The cost of knowledge

S. V. Subrahmanian svsubrahmanian at YAHOO.COM
Sun Feb 10 09:29:49 CST 2002

Being interested in economics as a science, I have the following to add to your
observation.  Economics is more of a behavioural science rather than an
objective science like physics or chemistry.  It takes into consideration the
psychology of the human beings.  There is something called the water-diamond

Water is most essential for human survival.  Whereas one need not know what a
diamond looks like and yet live happily all his/her life.  Yet we see that
water is free, but diamond is very expensive.  People waste water, but never
throw diamonds away.

In economics, they have always avered that "scarcity" increases the value of
the commodity.  If anything is made available very easily its value is known to
get depleted in the minds of people.  Time is available free to people, they
didn't work for time.  But they worked for money.  So when they want to
dispense with only time, they are careless, but when they want to dispense with
money they are very careful and cautious.  In the expenditure of time (freely
available commodity), there is no opportunity cost.  Whereas when one is asked
to pay a fee, there is an opportunity cost for it, a certain sacrifice involved
and hence they try to get the maximum out of it.

Their perceptions would be different if they knew that time was more valuable
than money, even if freely available.

Just a quirk of human mind !!

A mahAtmA once said:  "Spirituality should be taught only to one who asks for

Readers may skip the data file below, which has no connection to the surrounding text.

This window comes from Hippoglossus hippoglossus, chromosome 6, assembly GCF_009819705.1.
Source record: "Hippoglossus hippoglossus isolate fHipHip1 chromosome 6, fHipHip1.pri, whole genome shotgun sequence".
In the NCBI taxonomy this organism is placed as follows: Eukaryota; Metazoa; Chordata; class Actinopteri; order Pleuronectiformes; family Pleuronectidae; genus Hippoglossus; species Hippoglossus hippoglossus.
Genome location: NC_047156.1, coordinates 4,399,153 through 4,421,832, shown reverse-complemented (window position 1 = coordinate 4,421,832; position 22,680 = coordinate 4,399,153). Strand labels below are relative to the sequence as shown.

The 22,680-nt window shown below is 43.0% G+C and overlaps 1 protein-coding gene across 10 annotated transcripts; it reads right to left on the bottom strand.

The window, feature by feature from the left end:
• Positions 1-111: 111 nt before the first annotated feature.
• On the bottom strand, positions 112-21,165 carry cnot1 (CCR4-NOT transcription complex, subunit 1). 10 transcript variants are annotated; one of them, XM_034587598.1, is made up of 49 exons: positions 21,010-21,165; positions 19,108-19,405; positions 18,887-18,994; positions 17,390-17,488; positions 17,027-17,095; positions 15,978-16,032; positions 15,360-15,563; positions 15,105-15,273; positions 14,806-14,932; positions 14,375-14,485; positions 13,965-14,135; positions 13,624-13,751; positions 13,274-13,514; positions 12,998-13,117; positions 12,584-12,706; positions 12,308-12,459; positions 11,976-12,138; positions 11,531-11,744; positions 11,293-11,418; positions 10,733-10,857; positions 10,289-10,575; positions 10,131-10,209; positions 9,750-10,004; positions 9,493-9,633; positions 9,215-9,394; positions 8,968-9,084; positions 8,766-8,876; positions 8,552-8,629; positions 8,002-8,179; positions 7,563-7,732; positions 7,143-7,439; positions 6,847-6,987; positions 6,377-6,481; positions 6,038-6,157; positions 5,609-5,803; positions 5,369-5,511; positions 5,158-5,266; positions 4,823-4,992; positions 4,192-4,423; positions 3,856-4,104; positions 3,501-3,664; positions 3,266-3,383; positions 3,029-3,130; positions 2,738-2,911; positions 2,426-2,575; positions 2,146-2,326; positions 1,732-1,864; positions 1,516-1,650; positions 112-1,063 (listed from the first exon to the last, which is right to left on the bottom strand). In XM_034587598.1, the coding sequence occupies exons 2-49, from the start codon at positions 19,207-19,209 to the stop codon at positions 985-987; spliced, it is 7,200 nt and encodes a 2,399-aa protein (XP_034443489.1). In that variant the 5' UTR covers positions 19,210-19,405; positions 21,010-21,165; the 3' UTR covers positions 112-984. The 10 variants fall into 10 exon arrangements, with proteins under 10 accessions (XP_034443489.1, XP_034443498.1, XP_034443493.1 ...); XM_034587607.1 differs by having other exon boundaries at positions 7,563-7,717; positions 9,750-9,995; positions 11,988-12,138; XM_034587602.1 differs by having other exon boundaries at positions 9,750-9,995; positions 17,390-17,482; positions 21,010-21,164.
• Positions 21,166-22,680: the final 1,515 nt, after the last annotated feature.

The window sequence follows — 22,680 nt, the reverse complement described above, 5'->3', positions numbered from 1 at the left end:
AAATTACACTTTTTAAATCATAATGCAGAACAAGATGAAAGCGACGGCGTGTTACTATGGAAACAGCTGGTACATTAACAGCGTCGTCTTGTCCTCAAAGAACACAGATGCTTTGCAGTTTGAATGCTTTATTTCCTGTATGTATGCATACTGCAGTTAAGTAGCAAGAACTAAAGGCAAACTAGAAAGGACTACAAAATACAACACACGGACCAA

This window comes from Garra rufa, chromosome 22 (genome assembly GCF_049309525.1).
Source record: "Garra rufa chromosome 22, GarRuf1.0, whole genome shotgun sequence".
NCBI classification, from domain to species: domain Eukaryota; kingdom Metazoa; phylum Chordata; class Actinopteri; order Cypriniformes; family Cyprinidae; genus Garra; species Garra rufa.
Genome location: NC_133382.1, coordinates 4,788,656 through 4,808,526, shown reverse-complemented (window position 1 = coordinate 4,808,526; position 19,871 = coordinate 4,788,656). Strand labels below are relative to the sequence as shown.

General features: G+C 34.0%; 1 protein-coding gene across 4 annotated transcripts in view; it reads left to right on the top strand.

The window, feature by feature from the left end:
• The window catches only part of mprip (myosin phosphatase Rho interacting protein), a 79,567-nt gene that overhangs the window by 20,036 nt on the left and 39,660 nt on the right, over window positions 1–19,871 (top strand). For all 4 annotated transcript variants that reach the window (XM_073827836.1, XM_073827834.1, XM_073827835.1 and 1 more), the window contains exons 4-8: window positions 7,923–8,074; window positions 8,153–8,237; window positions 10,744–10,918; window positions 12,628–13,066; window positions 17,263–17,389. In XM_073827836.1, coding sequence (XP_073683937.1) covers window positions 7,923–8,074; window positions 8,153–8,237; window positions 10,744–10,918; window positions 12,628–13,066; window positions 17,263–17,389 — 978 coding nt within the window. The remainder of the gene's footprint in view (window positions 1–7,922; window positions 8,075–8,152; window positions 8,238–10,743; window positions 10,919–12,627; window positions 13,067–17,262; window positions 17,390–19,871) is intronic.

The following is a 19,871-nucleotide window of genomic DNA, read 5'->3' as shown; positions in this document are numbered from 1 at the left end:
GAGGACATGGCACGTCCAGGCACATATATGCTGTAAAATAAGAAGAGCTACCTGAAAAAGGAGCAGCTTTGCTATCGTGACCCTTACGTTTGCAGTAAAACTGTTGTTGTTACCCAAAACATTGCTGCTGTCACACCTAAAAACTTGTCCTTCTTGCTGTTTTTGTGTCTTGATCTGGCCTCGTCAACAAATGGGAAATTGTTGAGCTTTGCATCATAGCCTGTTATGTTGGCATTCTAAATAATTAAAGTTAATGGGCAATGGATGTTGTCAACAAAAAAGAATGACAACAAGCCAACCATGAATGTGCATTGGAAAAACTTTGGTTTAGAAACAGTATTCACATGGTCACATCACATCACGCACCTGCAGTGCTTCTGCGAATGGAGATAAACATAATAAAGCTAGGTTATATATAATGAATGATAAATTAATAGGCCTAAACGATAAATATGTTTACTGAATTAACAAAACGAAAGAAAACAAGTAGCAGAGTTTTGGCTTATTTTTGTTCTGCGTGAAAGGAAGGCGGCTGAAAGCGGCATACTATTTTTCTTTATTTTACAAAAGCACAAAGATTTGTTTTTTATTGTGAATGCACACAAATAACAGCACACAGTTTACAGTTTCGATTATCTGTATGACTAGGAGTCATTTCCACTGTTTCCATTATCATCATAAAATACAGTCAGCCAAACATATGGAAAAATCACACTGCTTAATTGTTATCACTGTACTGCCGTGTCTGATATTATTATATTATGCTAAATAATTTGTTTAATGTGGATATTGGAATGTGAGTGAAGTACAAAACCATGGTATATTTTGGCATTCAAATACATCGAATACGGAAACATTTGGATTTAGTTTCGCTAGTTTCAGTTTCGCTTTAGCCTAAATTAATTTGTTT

it, not otherwise".

--- Anand Hudli <anandhudli at HOTMAIL.COM> wrote:
> Having just completed a course on prANAyAma and meditation, I was struck
> by a comment that the teacher made: "I could have taught all this free of
> cost. But if I did, then no one would take it seriously."
> Is it not usually the case that we tend to ignore things that are
> given out free of cost but make some commitment to things that require
> us to pay? Yet we criticize those institutions that sell books on
> advaita, etc. We say they are trying make a profit.
> Imagine what would happen if all of Shankara's works were delivered
> to your doorstep at no cost. Would you make an attempt to read them?
> Or, imagine you were paying for subscription to a list such as this
> one? Would you not then take the time to read each or most messages
> and respond whenever necessary?
> It is ironical. The best things in life are free. Yet, when they
> are presented to us free of cost, we do not value them.
> Anand


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